Rebeccah L. Heinrichs, a contributing editor at Providence, is a fellow at Hudson Institute where she provides research and commentary on a variety of international security issues and specializes in deterrence and counter-proliferation. She is also the vice-chairman of the John Hay Initiative’s Counter-proliferation Working Group and the original manager of the House of Representatives Bi-partisan Missile Defense Caucus.
The 9th Circuit Court of Appeals rejected President Trump’s attempt to reinstate his executive order pausing refugee travel to the U.S., but it is still useful to understand the executive order’s purpose and some of its larger points.
If Russia wanted a U.S. president who would follow the Obama administration’s patterns of concessions and refusal to respond to Russian aggression, it would have been hoping for and preparing for a Hillary Clinton presidency.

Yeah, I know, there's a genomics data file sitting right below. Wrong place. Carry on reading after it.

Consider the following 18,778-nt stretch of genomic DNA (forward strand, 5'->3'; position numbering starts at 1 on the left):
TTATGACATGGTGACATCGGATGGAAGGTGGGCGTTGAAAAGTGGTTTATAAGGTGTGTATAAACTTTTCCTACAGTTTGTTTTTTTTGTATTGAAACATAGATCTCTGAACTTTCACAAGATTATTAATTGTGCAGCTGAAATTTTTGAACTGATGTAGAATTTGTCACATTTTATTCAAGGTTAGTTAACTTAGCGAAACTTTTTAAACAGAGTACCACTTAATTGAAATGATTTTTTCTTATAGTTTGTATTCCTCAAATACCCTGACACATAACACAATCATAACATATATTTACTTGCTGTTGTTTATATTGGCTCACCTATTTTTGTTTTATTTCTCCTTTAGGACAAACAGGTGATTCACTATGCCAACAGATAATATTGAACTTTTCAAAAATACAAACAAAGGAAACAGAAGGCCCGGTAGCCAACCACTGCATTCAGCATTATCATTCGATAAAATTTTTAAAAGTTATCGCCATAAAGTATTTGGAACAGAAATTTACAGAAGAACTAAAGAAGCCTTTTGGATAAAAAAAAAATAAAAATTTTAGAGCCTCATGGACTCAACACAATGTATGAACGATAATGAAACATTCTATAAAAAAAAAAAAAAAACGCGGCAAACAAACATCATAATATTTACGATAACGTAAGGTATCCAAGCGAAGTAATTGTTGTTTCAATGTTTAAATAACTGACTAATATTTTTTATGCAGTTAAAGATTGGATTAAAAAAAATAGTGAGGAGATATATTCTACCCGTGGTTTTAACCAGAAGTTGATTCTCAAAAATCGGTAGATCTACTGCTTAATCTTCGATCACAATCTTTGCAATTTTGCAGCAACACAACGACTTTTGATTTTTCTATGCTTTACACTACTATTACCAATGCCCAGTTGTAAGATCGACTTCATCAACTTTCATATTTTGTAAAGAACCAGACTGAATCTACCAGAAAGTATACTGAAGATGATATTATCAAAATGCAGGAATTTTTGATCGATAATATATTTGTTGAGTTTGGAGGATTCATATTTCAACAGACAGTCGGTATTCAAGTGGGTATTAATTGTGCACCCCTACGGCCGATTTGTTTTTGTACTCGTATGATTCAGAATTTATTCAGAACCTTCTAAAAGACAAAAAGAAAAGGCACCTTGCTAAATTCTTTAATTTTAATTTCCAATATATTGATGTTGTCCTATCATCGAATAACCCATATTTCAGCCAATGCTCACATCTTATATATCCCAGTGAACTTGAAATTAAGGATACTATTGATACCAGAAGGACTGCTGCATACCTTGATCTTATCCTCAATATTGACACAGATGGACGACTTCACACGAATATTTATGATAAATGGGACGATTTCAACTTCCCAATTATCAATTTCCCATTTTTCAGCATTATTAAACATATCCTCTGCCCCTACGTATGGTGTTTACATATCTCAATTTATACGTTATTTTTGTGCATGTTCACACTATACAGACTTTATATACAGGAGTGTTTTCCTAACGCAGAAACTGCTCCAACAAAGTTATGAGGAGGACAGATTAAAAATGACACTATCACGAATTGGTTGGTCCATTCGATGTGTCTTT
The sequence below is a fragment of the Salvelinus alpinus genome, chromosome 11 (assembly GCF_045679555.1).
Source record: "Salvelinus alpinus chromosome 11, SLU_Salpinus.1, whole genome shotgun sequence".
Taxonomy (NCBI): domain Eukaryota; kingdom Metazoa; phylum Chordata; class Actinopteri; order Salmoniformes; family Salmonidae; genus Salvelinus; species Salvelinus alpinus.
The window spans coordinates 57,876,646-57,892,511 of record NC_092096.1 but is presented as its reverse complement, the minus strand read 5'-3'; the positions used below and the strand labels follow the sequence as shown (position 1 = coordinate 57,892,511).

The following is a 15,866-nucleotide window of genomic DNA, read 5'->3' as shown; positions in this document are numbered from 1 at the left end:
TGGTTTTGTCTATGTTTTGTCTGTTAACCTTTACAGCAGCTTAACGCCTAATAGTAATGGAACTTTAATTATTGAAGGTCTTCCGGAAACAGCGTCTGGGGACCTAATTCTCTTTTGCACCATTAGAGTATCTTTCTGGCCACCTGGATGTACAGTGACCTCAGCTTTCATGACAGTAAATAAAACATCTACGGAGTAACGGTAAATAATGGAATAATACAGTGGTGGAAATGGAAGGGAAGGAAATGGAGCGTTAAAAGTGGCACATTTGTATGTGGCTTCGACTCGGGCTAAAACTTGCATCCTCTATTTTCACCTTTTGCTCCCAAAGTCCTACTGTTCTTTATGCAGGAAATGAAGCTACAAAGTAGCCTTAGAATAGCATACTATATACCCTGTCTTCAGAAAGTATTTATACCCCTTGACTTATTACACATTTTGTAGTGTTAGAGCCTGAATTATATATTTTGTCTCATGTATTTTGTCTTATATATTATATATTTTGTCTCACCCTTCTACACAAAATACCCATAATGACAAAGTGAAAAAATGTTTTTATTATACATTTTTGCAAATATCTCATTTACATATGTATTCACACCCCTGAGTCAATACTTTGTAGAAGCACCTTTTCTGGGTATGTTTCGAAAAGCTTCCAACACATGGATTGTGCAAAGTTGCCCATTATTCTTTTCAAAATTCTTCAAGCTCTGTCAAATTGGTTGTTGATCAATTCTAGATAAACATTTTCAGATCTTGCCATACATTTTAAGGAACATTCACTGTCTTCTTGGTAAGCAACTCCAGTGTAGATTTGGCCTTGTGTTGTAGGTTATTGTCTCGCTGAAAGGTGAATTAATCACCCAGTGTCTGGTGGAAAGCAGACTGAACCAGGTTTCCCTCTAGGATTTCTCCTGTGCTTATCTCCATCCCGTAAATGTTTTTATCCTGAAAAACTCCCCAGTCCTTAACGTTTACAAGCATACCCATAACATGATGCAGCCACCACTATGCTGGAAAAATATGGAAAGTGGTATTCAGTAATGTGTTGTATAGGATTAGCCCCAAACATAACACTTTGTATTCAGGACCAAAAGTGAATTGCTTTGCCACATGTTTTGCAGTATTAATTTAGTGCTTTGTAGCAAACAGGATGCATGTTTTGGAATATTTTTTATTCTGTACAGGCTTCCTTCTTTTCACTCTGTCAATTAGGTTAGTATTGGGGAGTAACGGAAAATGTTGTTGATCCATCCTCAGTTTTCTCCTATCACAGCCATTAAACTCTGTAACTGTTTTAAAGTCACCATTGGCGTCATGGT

In the second part of our conversation with Rebeccah Heinrichs, we cover why the United States should have nuclear weapons, the need for missile defense, how just war theory would critique the mutual assured destruction (MAD) strategy, and more.
The United States must pursue policies that ensure the U.S. nuclear deterrent is safe, reliable, and credible. Reserving the right to resume nuclear testing is one such means to maintain such a credible deterrent.
Not only is the United States morally justified to possess nuclear weapons and to credibly threaten their employment, it would be immoral and inimical to the principles of Christian just war theory for the U.S. government to adopt the disarmament agenda.